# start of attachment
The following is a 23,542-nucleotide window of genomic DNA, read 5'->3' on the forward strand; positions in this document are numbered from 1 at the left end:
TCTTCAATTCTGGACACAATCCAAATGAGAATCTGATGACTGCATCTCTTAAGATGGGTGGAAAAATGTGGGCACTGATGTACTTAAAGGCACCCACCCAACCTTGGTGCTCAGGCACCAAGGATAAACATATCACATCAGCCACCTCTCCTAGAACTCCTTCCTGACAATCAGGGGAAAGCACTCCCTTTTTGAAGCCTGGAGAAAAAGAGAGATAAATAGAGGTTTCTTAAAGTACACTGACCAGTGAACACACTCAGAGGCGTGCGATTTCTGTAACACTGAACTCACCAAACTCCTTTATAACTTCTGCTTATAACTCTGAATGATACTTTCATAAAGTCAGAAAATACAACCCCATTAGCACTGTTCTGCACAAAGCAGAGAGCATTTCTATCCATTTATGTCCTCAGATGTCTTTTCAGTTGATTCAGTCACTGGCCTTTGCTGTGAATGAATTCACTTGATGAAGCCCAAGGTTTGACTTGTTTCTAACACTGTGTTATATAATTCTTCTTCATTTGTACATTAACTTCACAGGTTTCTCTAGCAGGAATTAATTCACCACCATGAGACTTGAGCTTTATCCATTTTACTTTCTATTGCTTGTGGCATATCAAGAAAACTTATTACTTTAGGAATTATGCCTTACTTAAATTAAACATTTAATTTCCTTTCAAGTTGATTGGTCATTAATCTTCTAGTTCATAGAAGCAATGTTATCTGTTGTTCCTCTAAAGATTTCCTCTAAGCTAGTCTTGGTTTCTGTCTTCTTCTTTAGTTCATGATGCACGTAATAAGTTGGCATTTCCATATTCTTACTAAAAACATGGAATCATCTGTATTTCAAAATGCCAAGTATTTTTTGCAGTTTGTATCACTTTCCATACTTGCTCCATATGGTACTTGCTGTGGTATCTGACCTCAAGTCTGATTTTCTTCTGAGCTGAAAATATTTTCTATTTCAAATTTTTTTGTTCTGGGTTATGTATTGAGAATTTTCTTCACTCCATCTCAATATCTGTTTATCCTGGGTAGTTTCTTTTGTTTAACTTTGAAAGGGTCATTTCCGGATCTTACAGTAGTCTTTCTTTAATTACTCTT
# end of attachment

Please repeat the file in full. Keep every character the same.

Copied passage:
The following is a 23,542-nucleotide window of genomic DNA, read 5'->3' on the forward strand; positions in this document are numbered from 1 at the left end:
TCTTCAATTCTGGACACAATCCAAATGAGAATCTGATGACTGCATCTCTTAAGATGGGTGGAAAAATGTGGGCACTGATGTACTTAAAGGCACCCACCCAACCTTGGTGCTCAGGCACCAAGGATAAACATATCACATCAGCCACCTCTCCTAGAACTCCTTCCTGACAATCAGGGGAAAGCACTCCCTTTTTGAAGCCTGGAGAAAAAGAGAGATAAATAGAGGTTTCTTAAAGTACACTGACCAGTGAACACACTCAGAGGCGTGCGATTTCTGTAACACTGAACTCACCAAACTCCTTTATAACTTCTGCTTATAACTCTGAATGATACTTTCATAAAGTCAGAAAATACAACCCCATTAGCACTGTTCTGCACAAAGCAGAGAGCATTTCTATCCATTTATGTCCTCAGATGTCTTTTCAGTTGATTCAGTCACTGGCCTTTGCTGTGAATGAATTCACTTGATGAAGCCCAAGGTTTGACTTGTTTCTAACACTGTGTTATATAATTCTTCTTCATTTGTACATTAACTTCACAGGTTTCTCTAGCAGGAATTAATTCACCACCATGAGACTTGAGCTTTATCCATTTTACTTTCTATTGCTTGTGGCATATCAAGAAAACTTATTACTTTAGGAATTATGCCTTACTTAAATTAAACATTTAATTTCCTTTCAAGTTGATTGGTCATTAATCTTCTAGTTCATAGAAGCAATGTTATCTGTTGTTCCTCTAAAGATTTCCTCTAAGCTAGTCTTGGTTTCTGTCTTCTTCTTTAGTTCATGATGCACGTAATAAGTTGGCATTTCCATATTCTTACTAAAAACATGGAATCATCTGTATTTCAAAATGCCAAGTATTTTTTGCAGTTTGTATCACTTTCCATACTTGCTCCATATGGTACTTGCTGTGGTATCTGACCTCAAGTCTGATTTTCTTCTGAGCTGAAAATATTTTCTATTTCAAATTTTTTTGTTCTGGGTTATGTATTGAGAATTTTCTTCACTCCATCTCAATATCTGTTTATCCTGGGTAGTTTCTTTTGTTTAACTTTGAAAGGGTCATTTCCGGATCTTACAGTAGTCTTTCTTTAATTACTCTT